Today’s topic, “What were you thinking?” is being hosted by Wayne Sheffield. Thanks Wayne! And this is the 10 year anniversary of T-SQL Tuesday. Time flies!
The Peter Principle
Have you ever heard of the Peter Principle? In essence one is promoted up either in a company or in their career to their level of incompetence.
Several years ago, I had to work with a very difficult person at a client. Let’s call her Susan. During the interview with the IT department she stated that everything was fine and they really didn’t need outside dba help. Well, the client was experiencing major stability issues with their website and they needed to get off of SQL2005 (upgraded from SQL2000) and onto SQL2012. There was also a long list of issues to be addressed and things came up too during this whole client engagement.
When I started, I was pulled aside by the IT Manager and told that Susan had several HR violations against her, mainly for shouting and arguing with people. So heads-up and tread lightly around her. She was older (maybe ~60+?) and I think that the company and people were either waiting for HR to fire her or she would get laid off. Either way, she was the only database administrator on the team. Other dba(s) had quit over the years because of her and the financial health of the company. I got to know the Director of Software Engineering pretty well and he flat out told me that his developers hated asking her for anything. In fact, many had stopped and would rather try to figure things out for themselves.
A Corner of the Institution
At one point I was flown out on a week long trip in the spring of 2012 to the client’s office in Santa Monica and had a chance to see Susan’s desk firsthand.
I tried to control my confusion and facial expressions but honestly I had a hard time trying to keep it together.
1. She was running Windows XP when everyone else in the company was running Windows 7. She said she couldn’t take the downtime to upgrade.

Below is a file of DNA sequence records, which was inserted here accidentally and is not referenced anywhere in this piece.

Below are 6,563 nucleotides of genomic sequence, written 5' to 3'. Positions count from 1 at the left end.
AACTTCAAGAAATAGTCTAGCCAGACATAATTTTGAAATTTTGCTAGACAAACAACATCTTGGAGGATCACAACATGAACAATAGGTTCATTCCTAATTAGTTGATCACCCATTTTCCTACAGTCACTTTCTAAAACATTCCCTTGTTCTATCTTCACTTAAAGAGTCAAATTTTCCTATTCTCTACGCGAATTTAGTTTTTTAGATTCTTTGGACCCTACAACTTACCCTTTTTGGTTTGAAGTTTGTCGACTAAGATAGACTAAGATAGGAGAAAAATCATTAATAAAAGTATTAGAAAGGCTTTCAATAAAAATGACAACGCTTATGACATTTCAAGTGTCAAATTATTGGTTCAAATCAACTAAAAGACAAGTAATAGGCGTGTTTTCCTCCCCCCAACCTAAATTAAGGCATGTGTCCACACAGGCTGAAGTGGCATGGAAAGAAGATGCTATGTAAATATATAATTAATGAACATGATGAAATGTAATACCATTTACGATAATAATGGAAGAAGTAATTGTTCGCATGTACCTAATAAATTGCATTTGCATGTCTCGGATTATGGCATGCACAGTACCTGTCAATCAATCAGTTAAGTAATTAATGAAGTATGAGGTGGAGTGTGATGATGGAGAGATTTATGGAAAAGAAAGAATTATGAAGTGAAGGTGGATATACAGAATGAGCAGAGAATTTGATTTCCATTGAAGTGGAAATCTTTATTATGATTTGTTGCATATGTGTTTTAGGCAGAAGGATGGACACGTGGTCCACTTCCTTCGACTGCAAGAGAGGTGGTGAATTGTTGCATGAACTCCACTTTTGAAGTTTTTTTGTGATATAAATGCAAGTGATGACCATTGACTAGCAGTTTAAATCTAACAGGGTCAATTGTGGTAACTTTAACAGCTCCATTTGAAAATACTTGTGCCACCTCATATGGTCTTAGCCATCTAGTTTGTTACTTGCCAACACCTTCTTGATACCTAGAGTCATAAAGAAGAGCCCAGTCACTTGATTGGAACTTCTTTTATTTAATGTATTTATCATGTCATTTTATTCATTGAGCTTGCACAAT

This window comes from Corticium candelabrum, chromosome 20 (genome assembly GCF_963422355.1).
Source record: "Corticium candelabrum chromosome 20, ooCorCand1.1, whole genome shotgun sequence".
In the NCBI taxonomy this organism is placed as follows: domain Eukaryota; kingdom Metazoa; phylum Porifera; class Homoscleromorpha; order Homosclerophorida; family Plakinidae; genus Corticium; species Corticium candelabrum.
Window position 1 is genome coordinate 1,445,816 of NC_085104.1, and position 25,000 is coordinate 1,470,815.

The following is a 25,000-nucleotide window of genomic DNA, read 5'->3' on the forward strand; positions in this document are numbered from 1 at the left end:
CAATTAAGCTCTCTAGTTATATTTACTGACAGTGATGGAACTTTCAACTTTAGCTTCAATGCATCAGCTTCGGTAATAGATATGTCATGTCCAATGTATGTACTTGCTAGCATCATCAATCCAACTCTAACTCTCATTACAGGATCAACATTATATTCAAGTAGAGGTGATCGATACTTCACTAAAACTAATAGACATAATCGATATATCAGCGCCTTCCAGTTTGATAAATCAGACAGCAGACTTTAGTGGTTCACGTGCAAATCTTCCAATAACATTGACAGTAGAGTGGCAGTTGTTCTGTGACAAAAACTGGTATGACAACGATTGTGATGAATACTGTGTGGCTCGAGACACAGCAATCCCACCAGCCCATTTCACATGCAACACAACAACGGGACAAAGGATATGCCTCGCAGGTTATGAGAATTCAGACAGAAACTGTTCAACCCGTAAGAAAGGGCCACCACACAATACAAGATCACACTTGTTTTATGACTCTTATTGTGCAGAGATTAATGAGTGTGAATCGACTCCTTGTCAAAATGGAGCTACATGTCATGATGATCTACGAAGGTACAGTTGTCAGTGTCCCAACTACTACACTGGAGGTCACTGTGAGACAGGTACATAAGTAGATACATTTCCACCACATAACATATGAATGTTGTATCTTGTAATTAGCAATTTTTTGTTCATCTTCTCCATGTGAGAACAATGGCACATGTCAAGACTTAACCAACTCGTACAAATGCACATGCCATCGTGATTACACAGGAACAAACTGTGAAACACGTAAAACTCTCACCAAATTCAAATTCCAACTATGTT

2. SSMS was connected to all of their instances using the IP address and sa login. When asked why, she said, “Per Microsoft best practice” <- this was a common refrain from her. When asked to provide a link, she never would.
3. She did everything via the GUI- barely typed any T-SQL code. It was like watching paint dry watching her work so slow.
4. The few technical books she did have were either SQL2000 or SQL2005. Nothing new, nothing about SQL2008 or SQL2012. I’m not judging but that doesn’t seem to me to be the bookshelf of a senior dba. Maybe she had a SQL library at home? My gut tells me no.
Other Bad Signs
Short (!) list. No SQL Agent jobs to run CHECKDB (S: it blocks users). Tempdb had 8 data and 8 log files (S: Per Microsoft best practice). All tables were heaps (S: it is not worth the time to create clustered indexes on ~350 tables. I won that battle but it sucked). Didn’t want to attend any of the Project Manager stand-up meetings regarding the migration to SQL2012 (S: I’m just too busy. But you are going to be managing this when we are gone. S: I’ll figure it out then).
All Good Things Must Come to an End
I was put into a bad situation. From me, we expanded the consulting team during the engagement to do a lot of work that needed to be done. Was the project successful? On all technical accounts, yes. Stability and performance were AWESOME when we were done. Upper management was very pleased with our efforts. The public end-users could see major speed improvements on the website too.
But the raw nerves and yelling… Yes, I initially got into a shouting match with her about not running CHECKDB (S: because it blocks users so we don’t run it) when they had many entries in msdb.dbo.suspect_pages. I got so fed up with her I said, “You know more than Paul Randal about CHECKDB?” (S: Who is Paul Randal?) I had to go above her head and won that battle too but it sucked.
Sometimes in life you have to work with difficult people and I’ve had my fair share. Be civil and professional when you can. Stick to facts. But when people don’t want to believe facts and it is harming the business, don’t be afraid to explain it to C-level executives on why something needs to be done.